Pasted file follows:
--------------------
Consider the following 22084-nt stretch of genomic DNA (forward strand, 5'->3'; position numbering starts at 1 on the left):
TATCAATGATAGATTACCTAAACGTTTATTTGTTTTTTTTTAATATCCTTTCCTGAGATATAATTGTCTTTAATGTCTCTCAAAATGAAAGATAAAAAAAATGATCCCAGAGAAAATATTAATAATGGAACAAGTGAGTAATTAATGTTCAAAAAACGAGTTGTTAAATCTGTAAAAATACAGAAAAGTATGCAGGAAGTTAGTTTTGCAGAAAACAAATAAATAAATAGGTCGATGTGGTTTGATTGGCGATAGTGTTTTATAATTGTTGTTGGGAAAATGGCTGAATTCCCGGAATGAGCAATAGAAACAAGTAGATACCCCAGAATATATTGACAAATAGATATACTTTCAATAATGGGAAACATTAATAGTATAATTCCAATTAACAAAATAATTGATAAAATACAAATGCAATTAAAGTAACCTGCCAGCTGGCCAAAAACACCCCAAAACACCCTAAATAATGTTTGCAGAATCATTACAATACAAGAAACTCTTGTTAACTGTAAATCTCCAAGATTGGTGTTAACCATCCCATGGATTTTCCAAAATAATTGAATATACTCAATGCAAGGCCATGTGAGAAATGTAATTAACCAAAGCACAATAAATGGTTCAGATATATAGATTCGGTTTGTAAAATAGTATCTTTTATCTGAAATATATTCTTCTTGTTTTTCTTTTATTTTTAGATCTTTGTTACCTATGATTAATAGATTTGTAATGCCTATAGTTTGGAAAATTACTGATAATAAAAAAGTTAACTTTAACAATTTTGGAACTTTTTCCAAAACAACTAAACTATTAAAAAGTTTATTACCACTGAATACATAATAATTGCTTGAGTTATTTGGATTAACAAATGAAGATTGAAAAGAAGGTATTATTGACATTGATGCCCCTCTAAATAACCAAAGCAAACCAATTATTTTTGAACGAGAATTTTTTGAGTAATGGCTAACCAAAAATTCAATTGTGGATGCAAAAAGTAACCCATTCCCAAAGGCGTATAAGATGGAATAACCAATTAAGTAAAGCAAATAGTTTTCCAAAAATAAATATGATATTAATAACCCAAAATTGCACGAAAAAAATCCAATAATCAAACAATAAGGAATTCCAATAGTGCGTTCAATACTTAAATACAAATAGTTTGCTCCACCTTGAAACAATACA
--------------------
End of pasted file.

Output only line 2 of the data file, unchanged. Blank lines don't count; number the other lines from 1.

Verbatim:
TATCAATGATAGATTACCTAAACGTTTATTTGTTTTTTTTTAATATCCTTTCCTGAGATATAATTGTCTTTAATGTCTCTCAAAATGAAAGATAAAAAAAATGATCCCAGAGAAAATATTAATAATGGAACAAGTGAGTAATTAATGTTCAAAAAACGAGTTGTTAAATCTGTAAAAATACAGAAAAGTATGCAGGAAGTTAGTTTTGCAGAAAACAAATAAATAAATAGGTCGATGTGGTTTGATTGGCGATAGTGTTTTATAATTGTTGTTGGGAAAATGGCTGAATTCCCGGAATGAGCAATAGAAACAAGTAGATACCCCAGAATATATTGACAAATAGATATACTTTCAATAATGGGAAACATTAATAGTATAATTCCAATTAACAAAATAATTGATAAAATACAAATGCAATTAAAGTAACCTGCCAGCTGGCCAAAAACACCCCAAAACACCCTAAATAATGTTTGCAGAATCATTACAATACAAGAAACTCTTGTTAACTGTAAATCTCCAAGATTGGTGTTAACCATCCCATGGATTTTCCAAAATAATTGAATATACTCAATGCAAGGCCATGTGAGAAATGTAATTAACCAAAGCACAATAAATGGTTCAGATATATAGATTCGGTTTGTAAAATAGTATCTTTTATCTGAAATATATTCTTCTTGTTTTTCTTTTATTTTTAGATCTTTGTTACCTATGATTAATAGATTTGTAATGCCTATAGTTTGGAAAATTACTGATAATAAAAAAGTTAACTTTAACAATTTTGGAACTTTTTCCAAAACAACTAAACTATTAAAAAGTTTATTACCACTGAATACATAATAATTGCTTGAGTTATTTGGATTAACAAATGAAGATTGAAAAGAAGGTATTATTGACATTGATGCCCCTCTAAATAACCAAAGCAAACCAATTATTTTTGAACGAGAATTTTTTGAGTAATGGCTAACCAAAAATTCAATTGTGGATGCAAAAAGTAACCCATTCCCAAAGGCGTATAAGATGGAATAACCAATTAAGTAAAGCAAATAGTTTTCCAAAAATAAATATGATATTAATAACCCAAAATTGCACGAAAAAAATCCAATAATCAAACAATAAGGAATTCCAATAGTGCGTTCAATACTTAAATACAAATAGTTTGCTCCACCTTGAAACAATACA